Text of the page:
The ripple is important because it allows your tank water to get more oxygen and CO2 from the air above the water. The more ripples, the more surface for this exchange. Both of us are running low tech, so we want to make sure our tanks have a lot of this exchange. It is our biggest source of CO2 for our plants, which is the nutrient they need the most.

The flow that goes down in the water then helps to deliver this fresh water replenished with some CO2 to our plants. After that the flow hopefully pushes the water back up again to the surface to get more CO2 and do another lap. This is the basics of why they say flow is so important. Its the nutrient delivery system.

I kept killing my floaters with all the flow, they dont like being dunked under water and while they can take some movement they dont like being blasted around all day. Ive had much more success with floaters after I made a little safe haven for them, im a bit over the top so I made a mesh basket for them, but I think many just use a piece of airline tubing and suction cups or something similar to make a little fenced area for them. Set the fenced area up where the surface is quite calm, but also where they get enough light. Meaning they should not be in a blind spot of your light fixture, otherwise the duckweed index doesnt work correctly.
 

Wookii

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I looked into your journal to try to see why someone suggested 4 hours, and it looks like maybe it was my comment that was misunderstood a bit, im sorry for that and didnt mean for it to be taken that way. It was meant as a reaffirmation of not going full blast 100% intensity yet.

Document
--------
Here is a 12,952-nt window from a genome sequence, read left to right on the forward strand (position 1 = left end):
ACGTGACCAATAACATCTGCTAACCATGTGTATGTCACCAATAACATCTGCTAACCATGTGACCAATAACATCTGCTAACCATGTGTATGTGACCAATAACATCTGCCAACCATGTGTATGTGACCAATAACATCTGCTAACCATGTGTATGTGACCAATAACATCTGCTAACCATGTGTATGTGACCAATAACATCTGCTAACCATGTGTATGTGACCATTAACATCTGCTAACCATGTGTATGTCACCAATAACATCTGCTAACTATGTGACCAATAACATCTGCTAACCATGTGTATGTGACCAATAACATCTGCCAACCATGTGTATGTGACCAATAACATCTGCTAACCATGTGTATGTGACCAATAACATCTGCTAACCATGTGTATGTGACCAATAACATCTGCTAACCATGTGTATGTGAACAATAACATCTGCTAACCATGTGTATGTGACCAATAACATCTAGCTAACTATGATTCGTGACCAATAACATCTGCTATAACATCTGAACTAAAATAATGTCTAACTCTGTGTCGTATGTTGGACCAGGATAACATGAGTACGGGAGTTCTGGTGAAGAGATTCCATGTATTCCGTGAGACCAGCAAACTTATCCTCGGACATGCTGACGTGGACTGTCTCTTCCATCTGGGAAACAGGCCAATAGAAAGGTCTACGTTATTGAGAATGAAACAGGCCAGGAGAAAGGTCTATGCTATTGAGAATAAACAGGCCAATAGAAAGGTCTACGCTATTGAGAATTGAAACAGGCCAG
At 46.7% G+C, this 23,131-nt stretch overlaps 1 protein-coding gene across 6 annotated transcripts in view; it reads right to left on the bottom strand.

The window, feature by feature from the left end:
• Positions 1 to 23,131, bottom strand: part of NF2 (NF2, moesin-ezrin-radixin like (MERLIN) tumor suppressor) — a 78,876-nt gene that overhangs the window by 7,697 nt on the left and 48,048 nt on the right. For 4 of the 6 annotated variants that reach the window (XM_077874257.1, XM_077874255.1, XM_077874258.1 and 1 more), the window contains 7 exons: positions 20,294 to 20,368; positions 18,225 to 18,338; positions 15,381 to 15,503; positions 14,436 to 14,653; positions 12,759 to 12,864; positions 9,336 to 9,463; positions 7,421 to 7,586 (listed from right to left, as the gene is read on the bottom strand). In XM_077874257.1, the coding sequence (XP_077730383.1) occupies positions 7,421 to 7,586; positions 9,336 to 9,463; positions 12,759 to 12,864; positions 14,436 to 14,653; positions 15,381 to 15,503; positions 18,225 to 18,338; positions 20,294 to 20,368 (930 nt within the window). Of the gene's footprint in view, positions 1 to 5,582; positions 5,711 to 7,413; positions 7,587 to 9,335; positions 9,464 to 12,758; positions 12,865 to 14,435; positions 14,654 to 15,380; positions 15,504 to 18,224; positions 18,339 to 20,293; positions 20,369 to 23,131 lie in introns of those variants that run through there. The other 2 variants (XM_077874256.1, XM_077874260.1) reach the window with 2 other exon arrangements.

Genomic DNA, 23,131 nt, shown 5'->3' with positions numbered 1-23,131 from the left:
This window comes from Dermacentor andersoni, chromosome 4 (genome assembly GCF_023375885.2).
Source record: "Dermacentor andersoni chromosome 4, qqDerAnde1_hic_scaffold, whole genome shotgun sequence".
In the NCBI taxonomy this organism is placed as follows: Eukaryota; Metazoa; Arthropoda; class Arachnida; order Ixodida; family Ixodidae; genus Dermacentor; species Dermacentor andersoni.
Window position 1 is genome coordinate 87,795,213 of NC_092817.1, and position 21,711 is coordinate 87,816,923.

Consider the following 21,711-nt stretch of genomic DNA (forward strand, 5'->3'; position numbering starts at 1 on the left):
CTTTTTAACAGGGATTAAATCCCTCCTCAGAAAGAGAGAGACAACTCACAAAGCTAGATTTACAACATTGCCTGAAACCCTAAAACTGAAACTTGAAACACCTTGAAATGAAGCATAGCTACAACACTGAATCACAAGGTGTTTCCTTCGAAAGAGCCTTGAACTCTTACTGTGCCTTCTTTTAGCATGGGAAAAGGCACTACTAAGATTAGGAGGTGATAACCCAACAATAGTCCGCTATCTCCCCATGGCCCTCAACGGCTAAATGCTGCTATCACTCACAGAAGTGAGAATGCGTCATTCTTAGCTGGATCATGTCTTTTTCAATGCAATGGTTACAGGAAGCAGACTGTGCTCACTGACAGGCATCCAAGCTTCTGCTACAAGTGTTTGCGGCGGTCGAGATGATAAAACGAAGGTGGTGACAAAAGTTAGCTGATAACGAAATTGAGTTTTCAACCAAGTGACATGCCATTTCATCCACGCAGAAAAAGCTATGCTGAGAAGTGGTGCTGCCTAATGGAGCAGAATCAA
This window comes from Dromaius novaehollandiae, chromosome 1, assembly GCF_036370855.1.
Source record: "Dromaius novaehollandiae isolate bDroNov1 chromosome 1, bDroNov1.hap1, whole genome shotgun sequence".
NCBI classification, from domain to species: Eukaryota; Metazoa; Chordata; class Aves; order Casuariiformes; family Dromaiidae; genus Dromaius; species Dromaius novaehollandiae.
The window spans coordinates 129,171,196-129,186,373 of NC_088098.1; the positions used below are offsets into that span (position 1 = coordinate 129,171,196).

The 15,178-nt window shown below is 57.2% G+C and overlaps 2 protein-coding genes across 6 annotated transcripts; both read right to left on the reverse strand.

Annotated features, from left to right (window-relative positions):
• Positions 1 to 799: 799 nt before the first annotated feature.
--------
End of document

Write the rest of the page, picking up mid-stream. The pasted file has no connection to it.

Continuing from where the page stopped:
It wasn't @Hufsa - I've just read @Trakkajack's journal, it was someone else - I'm not sure why a 4-5 hour photo period was being recommended, 6 hours should be the minimum in my mind, and on a low tech I'd aim to gradually increase to 10-12 hours over the next 3-4 months. @Trakkajack what lights do you currently use - I couldn't see it specifically mentioned?

Oh thank you. Put in a way I understand too! Ha ha. Ok. I will forget the horrible leaves and remove and look for new growth to spur me on. Yes the floating plants were bounced around by my spray bar I moved to make more water movement on the top of the water as I saw a lot of tanks had a rippling sort of effect and thought I needed it too. I was told the spray bar goes at 45 degrees but I didn’t know if that was from 6oclock or from 12oclock so I had it at 3oclock then saw it wasn’t rippling the water too surface so thought it must be from 12oclock. Oh gawd I hope you understand that..!

Thank you for taking the time to respond. It is very much appreciated.

I will keep breathing ha ha

As @Hufsa has said, melting of crypt leaves is completely normal - though never ceases to be annoying - some people even remove all leaves before planting to avoid the additional biological loading on the tank. If I were you, I would simply remove any leaves that show even the slightest signs of melting - they should put out new leaves in due course - though some plants can take several months to do so.

I note from your journal that you have recently added additional soil to the tank. That is likely the source of your more recent nitrite spike. I would continue with your large bi-daily water changes until your nitrite readings are zero. Then get the plants growing well for a few weeks before starting to add livestock, starting with a good clean up crew.
 

sparkyweasel

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That seems to be a true complete fertiliser, which is good. There are quite a few on the market with 'complete' in the name but are missing vital elements. :)